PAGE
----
Coming soon!


Just to say that I’ve decided on my next two monthly blog themes! Hoping to squeeze in a couple more postings on Sinatra before the end of the month, and then in February I’ll carry on with my current 1950s obsession by moving on to Douglas Sirk movies. Then coming up after that, it’s Marlene in March, as I will be reviewing films starring Dietrich, my favourite actress.


Looking Forward – and Back

A slightly belated Happy New Year to all. I’ve been thinking I’ll try something a bit different on the blog this year and choose a theme for each month, either a star, director or a particular type of film. For January I’ll carry on writing about Frank Sinatra, since I was so busy in December that I didn’t manage to cover many of his films – and I was also lucky enough to get a box set of his movies for Christmas. Watch this space to see what comes next after that!

Albert Dieudonne in Abel Gance's Napoléon

Albert Dieudonne in Abel Gance’s Napoléon

My movie viewing fell to slightly lower levels than recent years in 2013, but I still saw around 130 films over the year. The biggest highlight for me was seeing Abel Gance’s silent epic Napoléon (1927) at the Royal Festival Hall in London with The Philharmonia Orchestra conducted by Carl Davis. The final sections with the triptych, creating a widescreen image on three screens, are amazing. Author Kevin Brownlow also signed his book on the film for me!

James Stewart and Donna Reed

James Stewart and Donna Reed

I was lucky enough to see several other classic films on the big screen over the year, including It’s a Wonderful Life just before Christmas, and one of my favourite pre-Codes, Grand Hotel (1932), with its all-star cast including Greta Garbo and both John and Lionel Barrymore. Others included the noirs Notorious (1946) and Out of the Past, aka Build My Gallows High (1947), Marcel Carné’s great French drama Le Jour Se Lève (1939) starring Jean Gabin, and more recent classics Babette’s Feast (1987), and The Last Picture Show (1971). Hoping to see more classics in the cinema during 2014, as well as on DVD and Blu-ray.

I hope everyone visiting my blog has a good year in 2014 and thanks to all of you for your support and friendship during 2013. What were your film highlights over the past year?

Blogathons coming up

I just wanted to mention that I’ve been asked to take part in a couple of blogathons on classic movie themes which are coming up soon, and am looking forward to both of them.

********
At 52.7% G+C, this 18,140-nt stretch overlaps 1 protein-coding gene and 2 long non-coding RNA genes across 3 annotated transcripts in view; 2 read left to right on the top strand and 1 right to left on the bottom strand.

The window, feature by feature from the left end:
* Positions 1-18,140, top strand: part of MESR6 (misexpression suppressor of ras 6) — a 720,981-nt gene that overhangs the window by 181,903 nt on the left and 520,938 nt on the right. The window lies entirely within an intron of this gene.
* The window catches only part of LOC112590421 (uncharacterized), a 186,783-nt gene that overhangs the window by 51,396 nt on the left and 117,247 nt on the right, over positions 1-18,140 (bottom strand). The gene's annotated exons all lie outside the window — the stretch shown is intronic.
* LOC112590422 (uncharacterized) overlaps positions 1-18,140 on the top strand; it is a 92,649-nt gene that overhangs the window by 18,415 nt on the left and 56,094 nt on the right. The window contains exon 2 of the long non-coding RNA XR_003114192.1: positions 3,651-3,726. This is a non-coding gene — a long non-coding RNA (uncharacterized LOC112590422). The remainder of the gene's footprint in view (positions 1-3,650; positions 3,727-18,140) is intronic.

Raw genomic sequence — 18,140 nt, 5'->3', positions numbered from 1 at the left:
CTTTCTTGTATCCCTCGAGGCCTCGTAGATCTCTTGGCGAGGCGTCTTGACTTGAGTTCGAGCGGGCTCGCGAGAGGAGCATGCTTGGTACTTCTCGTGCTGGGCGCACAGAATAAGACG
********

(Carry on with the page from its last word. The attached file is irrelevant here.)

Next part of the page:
First off, KC at Classic Movies is organising the Mary Pickford Blogathon on June 1, 2 and 3 – I will be writing a posting about Pickford’s silent film Daddy Long Legs (1919). There are a lot of bloggers taking part, including some experts on Mary Pickford (I don’t know much about her, must admit!), so I’m looking forward to learning a lot more about her work and the era of silent film. I think it is still possible to sign up to take part in this blogathon if you are interested.

Then from June 24-29, R.D. Finch will be running the William Wyler Blogathon at his blog The Movie Projector, to mark the 110th anniversary of Wyler’s birth.  I am going to contribute a piece about Wuthering Heights (1939), starring Laurence Olivier and Merle Oberon. The line-up for this blogathon has been finalised and it has a wide range of bloggers who will be covering many different Wyler films.

I’ll mention both of these events again nearer the time, but just wanted to give a heads-up now. Please do visit both KC and R.D.’s sites to find out more about what is planned, and thanks to both of them for all their hard work in organising these events!

Scores for silent movies discovered

Sorry not to have updated for a while – I’ve been busy and then was away on holiday. However, this is just a note to say that I was interested to hear a report about how Birmingham Central Library has discovered what could be the UK’s largest collection of silent movie scores, including a unique Charlie Chaplin theme tune.  The library’s Youtube channel also has two videos showing Ben Dawson, a pianist from the City of Birmingham Symphony Orchestra, playing some of the music discovered in the collection and talking about the pieces.

The BBC did a short report about this which mentioned that the scores may be used to help create music for nine silent Hitchcock films being restored by the BFI. A couple of brief snippets of unnamed films from the BFI archives (I don’t think they are the Hitchcocks) are set to music here and I think there may be a glimpse of John Barrymore in the first one, although to be honest I’m not sure if it is him or not – he is wearing a wig and doesn’t stand in profile. If anyone can answer this one either way, I’d be interested to know.

Quick note

Just to let anyone visiting my blog know that I won’t be online much for a few days as I’m going on holiday, so if you leave me a comment it might take a little while to appear. Your visits are much appreciated nonetheless!